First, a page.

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Reduce, reuse, recycle: REALLY

Ruth drops trash into plastic bag
Ruth Jebe for Boise State Magazine, photo by Priscilla Grover

We’ve seen that familiar recycling symbol: the three arrows directing consumers to keep plastic moving through a life cycle of reuse. However, the symbol is missing one arrow that should point at a trash bin, because that’s where most of it ends up.

Currently in the United States, plastic is considered a solid waste, and the federal government doesn’t handle solid waste: that’s the responsibility of individual states and municipalities.

Each state is responsible for its glut of plastic. Some bury it. Some burn it. Some pile it up in a landfill.

“We don’t recycle very much plastic in the U.S. because we don’t have the recycling infrastructure. We never built it in this country. We outsource our recycling,” explained Ruth Jebe, the Robert V. Hansberger Chair of Business Ethics in the Department of Management and a former litigator. However, as the U.S. learned in 2018, that last method doesn’t always work.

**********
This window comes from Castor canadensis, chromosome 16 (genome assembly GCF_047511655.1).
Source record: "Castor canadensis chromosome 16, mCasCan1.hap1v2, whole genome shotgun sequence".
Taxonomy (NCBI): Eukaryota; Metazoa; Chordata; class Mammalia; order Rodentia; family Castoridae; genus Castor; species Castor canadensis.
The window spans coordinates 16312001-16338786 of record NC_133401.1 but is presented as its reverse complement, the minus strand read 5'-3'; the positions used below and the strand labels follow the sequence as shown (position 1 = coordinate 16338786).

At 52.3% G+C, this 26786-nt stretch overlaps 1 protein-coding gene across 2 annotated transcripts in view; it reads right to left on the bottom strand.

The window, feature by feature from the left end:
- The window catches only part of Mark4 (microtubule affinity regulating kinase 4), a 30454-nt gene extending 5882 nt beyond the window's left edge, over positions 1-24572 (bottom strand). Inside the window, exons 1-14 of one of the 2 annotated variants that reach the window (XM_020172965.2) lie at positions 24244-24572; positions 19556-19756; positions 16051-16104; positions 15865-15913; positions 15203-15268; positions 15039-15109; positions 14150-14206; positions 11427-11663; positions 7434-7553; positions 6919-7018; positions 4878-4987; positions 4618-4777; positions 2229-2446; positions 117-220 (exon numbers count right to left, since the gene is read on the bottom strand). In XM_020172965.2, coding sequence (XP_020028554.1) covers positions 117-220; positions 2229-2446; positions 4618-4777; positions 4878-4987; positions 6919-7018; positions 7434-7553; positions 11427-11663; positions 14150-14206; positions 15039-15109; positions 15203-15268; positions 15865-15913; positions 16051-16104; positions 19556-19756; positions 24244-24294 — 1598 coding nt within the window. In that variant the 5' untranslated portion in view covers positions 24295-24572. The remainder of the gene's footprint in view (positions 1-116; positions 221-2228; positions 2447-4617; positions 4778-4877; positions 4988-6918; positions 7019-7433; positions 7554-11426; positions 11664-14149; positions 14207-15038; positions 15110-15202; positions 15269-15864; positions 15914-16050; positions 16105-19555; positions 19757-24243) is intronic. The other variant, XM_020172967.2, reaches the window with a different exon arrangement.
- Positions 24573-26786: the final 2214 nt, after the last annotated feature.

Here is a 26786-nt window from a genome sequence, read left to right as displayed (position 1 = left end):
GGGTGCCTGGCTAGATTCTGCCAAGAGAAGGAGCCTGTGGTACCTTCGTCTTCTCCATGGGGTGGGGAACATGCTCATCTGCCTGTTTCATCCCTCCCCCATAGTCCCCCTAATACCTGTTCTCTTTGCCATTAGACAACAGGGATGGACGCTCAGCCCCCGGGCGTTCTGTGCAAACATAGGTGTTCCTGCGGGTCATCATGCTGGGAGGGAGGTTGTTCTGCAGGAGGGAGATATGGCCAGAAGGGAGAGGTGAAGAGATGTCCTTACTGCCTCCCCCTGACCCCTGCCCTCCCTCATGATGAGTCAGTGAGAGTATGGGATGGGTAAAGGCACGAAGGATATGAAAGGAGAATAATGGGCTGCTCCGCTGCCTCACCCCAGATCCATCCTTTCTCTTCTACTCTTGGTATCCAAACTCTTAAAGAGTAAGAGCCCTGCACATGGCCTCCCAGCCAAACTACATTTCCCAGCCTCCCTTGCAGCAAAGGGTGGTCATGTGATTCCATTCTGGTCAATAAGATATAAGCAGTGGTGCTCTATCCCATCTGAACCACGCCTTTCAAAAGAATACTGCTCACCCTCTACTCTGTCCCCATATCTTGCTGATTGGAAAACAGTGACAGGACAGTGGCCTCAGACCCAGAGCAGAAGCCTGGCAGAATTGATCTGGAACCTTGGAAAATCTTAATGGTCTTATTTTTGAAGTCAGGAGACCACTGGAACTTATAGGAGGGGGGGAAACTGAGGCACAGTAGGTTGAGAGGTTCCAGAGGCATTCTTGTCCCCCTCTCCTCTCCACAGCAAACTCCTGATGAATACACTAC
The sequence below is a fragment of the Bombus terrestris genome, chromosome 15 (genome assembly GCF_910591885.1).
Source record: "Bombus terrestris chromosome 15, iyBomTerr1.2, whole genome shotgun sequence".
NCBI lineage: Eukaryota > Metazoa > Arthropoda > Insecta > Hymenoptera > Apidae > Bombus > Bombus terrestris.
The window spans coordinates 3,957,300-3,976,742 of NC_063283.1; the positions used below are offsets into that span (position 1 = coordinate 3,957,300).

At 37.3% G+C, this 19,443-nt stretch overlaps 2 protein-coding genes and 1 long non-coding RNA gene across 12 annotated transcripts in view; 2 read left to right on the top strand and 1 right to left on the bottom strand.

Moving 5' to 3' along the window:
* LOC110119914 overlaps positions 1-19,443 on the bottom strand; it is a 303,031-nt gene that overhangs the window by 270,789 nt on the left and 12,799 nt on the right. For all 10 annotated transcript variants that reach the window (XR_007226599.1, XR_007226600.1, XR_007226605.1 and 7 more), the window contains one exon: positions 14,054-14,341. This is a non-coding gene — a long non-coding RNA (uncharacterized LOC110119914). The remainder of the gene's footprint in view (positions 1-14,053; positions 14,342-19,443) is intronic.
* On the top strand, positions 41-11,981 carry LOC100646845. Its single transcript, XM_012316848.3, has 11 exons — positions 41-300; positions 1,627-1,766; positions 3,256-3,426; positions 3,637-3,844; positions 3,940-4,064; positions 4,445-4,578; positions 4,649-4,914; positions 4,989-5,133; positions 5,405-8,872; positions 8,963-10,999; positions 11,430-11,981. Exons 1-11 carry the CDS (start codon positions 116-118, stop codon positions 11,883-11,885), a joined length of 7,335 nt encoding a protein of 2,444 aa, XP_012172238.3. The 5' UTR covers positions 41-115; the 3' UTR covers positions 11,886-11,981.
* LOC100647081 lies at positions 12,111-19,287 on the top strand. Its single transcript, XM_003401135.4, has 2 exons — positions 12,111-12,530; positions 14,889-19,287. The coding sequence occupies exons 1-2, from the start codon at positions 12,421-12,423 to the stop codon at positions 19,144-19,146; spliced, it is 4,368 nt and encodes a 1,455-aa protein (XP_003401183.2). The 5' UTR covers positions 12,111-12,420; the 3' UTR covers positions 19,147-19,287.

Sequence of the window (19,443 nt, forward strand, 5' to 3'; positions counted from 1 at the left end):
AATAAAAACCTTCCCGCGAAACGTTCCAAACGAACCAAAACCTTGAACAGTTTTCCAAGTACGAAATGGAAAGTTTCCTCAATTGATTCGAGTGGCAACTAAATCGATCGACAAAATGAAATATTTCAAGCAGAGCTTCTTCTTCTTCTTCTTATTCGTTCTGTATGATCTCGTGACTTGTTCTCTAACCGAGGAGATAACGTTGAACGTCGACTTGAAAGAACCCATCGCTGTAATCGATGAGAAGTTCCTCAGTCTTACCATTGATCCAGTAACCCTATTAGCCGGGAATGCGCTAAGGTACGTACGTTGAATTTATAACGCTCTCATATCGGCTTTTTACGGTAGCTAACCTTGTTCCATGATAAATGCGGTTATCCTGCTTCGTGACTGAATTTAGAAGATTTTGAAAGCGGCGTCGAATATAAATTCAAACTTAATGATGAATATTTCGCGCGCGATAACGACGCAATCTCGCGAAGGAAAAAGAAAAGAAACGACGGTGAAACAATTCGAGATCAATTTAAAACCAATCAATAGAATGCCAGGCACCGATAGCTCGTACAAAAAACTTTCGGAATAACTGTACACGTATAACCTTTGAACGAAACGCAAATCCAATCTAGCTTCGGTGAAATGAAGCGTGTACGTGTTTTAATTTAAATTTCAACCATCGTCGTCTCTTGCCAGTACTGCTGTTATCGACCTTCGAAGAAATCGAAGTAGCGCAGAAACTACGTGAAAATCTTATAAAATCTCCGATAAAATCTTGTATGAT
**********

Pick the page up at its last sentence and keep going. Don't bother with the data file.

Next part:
“In January of 2018, China stopped taking plastics for recycling,” said Kat Davis, the former sustainability director at Boise State. “That changed the global market to recycle plastics.”

The crux of the issue is that all of the responsibility for plastics recycling falls on the shoulders of the consumers, not the producers. Jebe thinks that’s total rubbish.

In her research, Jebe explores alternatives to a linear plastic life cycle, which currently flows from fossil fuel extraction to production to — ultimately — waste.

In an article published in the The Environmental Law Reporter, Jebe critiques the regulatory and academic focus on plastic as solely a waste problem and makes a case that effective regulation of plastics requires a full life cycle approach.

“The circular model is like preventive medicine,” she said. “If we have a healthier approach to plastic, we’ll have less waste.” Jebe is currently scrutinizing the Break Free from Plastic Pollution Act that is before committees in the U.S. House of Representatives and the Senate.

This act, among its many proposed initiatives, would shift the responsibility of recycling plastic waste from the consumer to the producer. This regulatory scheme, called Extended Producer Responsibility, is a concept that Jebe has been interested in for over 10 years and would be a massive change for the U.S. plastics problem.

— By Nick Cesare and Brianne Phillips